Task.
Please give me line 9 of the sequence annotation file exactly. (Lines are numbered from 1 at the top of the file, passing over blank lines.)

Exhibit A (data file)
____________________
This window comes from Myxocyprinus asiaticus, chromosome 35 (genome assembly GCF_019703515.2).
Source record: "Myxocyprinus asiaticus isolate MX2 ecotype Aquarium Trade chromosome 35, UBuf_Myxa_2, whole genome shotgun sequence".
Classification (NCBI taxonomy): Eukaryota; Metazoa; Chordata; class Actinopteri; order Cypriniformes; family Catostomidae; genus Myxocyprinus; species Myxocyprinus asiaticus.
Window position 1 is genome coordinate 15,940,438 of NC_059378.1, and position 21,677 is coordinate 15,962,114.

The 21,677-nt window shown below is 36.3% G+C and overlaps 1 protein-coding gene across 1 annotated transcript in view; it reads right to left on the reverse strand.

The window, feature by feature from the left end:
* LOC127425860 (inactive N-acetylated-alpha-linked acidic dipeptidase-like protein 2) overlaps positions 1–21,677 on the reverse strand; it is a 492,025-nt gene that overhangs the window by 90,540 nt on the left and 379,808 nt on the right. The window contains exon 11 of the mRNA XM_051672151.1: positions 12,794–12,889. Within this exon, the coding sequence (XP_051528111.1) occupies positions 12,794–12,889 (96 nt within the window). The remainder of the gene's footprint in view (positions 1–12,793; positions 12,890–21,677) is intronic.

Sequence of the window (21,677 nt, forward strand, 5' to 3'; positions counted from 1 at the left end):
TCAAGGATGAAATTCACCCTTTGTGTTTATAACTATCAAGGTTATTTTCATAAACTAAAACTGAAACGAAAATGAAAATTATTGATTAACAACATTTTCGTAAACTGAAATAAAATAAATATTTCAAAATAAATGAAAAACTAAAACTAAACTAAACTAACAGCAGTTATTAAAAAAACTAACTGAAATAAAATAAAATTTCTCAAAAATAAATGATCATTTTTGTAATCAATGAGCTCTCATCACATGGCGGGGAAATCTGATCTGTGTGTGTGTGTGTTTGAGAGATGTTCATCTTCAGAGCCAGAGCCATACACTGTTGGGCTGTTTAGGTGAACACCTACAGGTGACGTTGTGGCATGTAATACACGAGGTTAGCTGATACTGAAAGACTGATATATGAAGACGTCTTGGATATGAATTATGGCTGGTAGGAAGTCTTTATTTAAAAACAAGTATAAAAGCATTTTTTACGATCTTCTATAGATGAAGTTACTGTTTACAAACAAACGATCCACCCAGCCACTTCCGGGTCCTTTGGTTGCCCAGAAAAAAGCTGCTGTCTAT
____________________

TCAAGGATGAAATTCACCCTTTGTGTTTATAACTATCAAGGTTATTTTCATAAACTAAAACTGAAACGAAAATGAAAATTATTGATTAACAACATTTTCGTAAACTGAAATAAAATAAATATTTCAAAATAAATGAAAAACTAAAACTAAACTAAACTAACAGCAGTTATTAAAAAAACTAACTGAAATAAAATAAAATTTCTCAAAAATAAATGATCATTTTTGTAATCAATGAGCTCTCATCACATGGCGGGGAAATCTGATCTGTGTGTGTGTGTGTTTGAGAGATGTTCATCTTCAGAGCCAGAGCCATACACTGTTGGGCTGTTTAGGTGAACACCTACAGGTGACGTTGTGGCATGTAATACACGAGGTTAGCTGATACTGAAAGACTGATATATGAAGACGTCTTGGATATGAATTATGGCTGGTAGGAAGTCTTTATTTAAAAACAAGTATAAAAGCATTTTTTACGATCTTCTATAGATGAAGTTACTGTTTACAAACAAACGATCCACCCAGCCACTTCCGGGTCCTTTGGTTGCCCAGAAAAAAGCTGCTGTCTAT